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Republican Chambliss gets hole-in-one during golf match against Obama

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May 6, 2013: Sen. Saxby Chambliss, R-Ga., left, is seen on the golf course with President Obama at Andrews Air Force Base, Md.AP

President Obama took his congressional outreach effort to the green on Monday by playing a round of golf with a bipartisan trio of senators, including one who sank a hole-in-one.

The pressure of playing with a president who rarely invites lawmakers along to golf didn't seem to intimidate Sen. Saxby Chambliss, R-Ga., who aced the 11th hole. Rounding out the foursome were Sens. Bob Corker, R-Tenn., and Mark Udall, D-Colo.

Obama took the senators to a favorite course at Maryland's Andrews Air Force Base, where he frequently plays on weekends with aides and friends. He once took along House Speaker John Boehner, R-Ohio, and has also included Rep. Jim Clyburn, D-S.C., but this was his first outing with any lawmaker in his second term.

"We had a delightful day of golf with folks who enjoy playing the game," Chambliss said in a statement from his office, which disclosed the hole-in-one. "We talked some business, but it was mainly a day for everyone to get away from the office for a little while."

Under overcast skies, the three chatted casually with Obama, wearing a windbreaker and baseball cap. They putted on the first green before leaving the view of reporters on a pair of golf carts.

The afternoon outing added a recreational twist to Obama's months-long effort to strengthen ties with lawmakers, hoping some quality face time now can lay the groundwork for compromise on pressing issues down the road.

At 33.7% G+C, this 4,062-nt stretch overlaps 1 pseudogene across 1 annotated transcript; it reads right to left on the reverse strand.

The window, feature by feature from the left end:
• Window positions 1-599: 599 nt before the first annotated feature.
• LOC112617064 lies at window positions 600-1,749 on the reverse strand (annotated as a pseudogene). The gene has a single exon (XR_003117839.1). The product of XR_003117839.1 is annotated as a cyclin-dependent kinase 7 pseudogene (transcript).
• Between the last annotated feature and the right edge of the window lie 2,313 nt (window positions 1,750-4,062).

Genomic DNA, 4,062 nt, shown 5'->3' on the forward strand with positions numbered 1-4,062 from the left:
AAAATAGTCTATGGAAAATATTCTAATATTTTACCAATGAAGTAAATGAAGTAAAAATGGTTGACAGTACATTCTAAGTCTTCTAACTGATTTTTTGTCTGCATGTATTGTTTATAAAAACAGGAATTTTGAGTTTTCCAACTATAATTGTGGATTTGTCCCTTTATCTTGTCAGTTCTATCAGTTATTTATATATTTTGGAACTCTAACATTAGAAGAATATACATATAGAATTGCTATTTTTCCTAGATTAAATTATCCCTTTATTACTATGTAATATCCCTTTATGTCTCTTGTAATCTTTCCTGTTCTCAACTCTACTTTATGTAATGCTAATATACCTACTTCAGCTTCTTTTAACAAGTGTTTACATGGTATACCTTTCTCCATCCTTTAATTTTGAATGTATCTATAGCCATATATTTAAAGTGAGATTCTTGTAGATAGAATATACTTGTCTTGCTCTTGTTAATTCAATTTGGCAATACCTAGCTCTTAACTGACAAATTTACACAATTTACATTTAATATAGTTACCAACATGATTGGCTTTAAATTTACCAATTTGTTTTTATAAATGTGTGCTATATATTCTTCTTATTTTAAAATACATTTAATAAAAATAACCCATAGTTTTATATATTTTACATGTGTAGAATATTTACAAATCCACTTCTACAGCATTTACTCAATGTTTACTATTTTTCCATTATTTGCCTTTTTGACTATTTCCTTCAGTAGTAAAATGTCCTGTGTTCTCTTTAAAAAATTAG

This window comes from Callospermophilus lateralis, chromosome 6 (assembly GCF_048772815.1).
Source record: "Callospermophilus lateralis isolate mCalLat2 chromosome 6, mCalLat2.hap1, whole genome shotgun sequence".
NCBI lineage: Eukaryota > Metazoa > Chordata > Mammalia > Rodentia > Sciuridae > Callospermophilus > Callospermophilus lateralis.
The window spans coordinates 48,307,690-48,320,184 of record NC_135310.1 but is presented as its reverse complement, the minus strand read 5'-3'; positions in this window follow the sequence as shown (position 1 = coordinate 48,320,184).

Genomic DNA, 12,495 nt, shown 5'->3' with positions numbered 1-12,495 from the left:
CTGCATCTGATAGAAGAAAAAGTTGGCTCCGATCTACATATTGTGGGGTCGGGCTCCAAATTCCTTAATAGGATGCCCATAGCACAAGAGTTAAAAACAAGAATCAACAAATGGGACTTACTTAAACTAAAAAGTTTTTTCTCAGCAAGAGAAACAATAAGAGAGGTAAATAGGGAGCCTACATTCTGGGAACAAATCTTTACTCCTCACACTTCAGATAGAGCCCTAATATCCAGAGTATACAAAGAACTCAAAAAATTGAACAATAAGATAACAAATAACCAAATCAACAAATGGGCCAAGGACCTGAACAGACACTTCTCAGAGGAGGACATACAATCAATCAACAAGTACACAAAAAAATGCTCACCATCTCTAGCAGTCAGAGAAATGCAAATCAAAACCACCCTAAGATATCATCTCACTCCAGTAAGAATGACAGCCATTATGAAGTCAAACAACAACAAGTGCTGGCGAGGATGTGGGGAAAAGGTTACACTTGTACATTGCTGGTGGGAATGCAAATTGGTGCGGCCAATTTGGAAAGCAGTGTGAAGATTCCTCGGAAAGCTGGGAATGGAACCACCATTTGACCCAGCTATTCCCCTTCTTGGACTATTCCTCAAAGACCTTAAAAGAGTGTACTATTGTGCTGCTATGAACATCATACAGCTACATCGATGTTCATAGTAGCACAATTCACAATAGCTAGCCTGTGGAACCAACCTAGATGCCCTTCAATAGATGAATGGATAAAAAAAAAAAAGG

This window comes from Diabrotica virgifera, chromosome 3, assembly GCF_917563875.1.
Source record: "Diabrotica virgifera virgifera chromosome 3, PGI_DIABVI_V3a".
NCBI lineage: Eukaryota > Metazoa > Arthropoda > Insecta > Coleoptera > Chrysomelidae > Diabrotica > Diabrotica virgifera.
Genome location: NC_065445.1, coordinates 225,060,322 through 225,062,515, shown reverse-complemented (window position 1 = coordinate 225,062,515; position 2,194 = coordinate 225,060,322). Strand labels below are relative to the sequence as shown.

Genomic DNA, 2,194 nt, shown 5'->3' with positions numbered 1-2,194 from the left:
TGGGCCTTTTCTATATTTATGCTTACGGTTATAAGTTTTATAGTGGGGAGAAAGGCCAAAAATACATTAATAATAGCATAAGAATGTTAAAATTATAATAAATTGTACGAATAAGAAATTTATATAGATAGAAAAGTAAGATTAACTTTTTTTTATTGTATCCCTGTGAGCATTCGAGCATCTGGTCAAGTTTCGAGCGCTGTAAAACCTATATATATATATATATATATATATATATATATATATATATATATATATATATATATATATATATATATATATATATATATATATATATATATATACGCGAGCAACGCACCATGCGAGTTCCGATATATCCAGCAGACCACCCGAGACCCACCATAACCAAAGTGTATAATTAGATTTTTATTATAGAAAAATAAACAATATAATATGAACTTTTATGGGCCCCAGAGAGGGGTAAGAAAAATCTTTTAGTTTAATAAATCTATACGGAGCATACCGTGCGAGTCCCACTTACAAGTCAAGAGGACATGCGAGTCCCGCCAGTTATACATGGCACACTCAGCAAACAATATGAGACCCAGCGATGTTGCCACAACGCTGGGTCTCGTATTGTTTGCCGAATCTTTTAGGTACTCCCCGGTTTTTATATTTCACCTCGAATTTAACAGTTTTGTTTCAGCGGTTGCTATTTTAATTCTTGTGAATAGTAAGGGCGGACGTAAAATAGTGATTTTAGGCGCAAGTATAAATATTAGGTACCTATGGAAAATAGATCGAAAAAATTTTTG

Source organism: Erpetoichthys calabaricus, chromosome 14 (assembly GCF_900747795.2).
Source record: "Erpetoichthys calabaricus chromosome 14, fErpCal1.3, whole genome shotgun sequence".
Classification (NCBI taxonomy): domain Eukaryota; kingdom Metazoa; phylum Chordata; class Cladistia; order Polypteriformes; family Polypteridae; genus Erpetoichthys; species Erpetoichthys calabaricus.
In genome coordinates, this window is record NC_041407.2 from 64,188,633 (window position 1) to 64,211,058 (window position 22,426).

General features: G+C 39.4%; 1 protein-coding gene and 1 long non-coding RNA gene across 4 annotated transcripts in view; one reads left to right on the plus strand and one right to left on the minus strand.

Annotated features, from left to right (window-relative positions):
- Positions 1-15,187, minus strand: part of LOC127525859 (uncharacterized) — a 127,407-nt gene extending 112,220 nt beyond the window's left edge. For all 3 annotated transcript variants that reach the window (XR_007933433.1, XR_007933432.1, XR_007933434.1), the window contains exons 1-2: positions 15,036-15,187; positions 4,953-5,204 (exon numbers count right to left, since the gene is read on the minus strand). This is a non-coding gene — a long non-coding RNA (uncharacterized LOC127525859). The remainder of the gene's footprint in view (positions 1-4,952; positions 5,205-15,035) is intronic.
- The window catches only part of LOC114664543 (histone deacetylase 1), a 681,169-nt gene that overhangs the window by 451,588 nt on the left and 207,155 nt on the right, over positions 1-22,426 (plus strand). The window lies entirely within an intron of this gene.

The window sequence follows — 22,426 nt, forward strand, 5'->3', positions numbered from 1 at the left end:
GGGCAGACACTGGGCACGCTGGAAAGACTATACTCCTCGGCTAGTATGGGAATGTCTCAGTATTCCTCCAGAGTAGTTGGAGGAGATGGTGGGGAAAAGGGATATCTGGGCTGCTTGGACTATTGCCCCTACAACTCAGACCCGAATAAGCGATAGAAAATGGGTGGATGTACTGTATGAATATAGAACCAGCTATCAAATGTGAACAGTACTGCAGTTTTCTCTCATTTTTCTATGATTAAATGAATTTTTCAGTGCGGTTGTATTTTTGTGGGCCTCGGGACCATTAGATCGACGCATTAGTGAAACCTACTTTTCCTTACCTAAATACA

"He's looking for partners anywhere he can find them -- including on the 8th hole," said White House press secretary Jay Carney.

The White House and Democrats are working to secure support for an immigration overhaul -- especially from Republicans. They're hoping that a strong bipartisan showing in the Senate will strengthen the bill's prospects for passing the Republican-controlled House. Obama is also hoping to find common ground with lawmakers that could lead to a broad budget deal.

"With the major fiscal issues our country is facing, not to mention foreign relations issues around the world, anytime you can get the president's ear for a few hours, I think that's a good thing," Corker said in a statement issued by his office.

To that end, in recent weeks Obama has entertained senators from both parties at the White House, held dinners at a nearby hotel, traveled to Capitol Hill to meet with lawmakers and made countless phone calls.

In addition to immigration and fiscal issues, Carney pointed to energy and gun control as two other topics that might come up as Obama and the senators teed off.

"He's willing to try anything," Carney said. "Whether it's a conversation on the phone or a meeting at the Oval Office, or dinner at a restaurant or dinner at the residence, he's going to have the same kinds of conversations."

Obama could have his hands full on the golf course. All three of the senators who golfed Monday with Obama were ranked among the top 40 on Golf Digest's 2011 list of "Washington's Top 150 Golfers."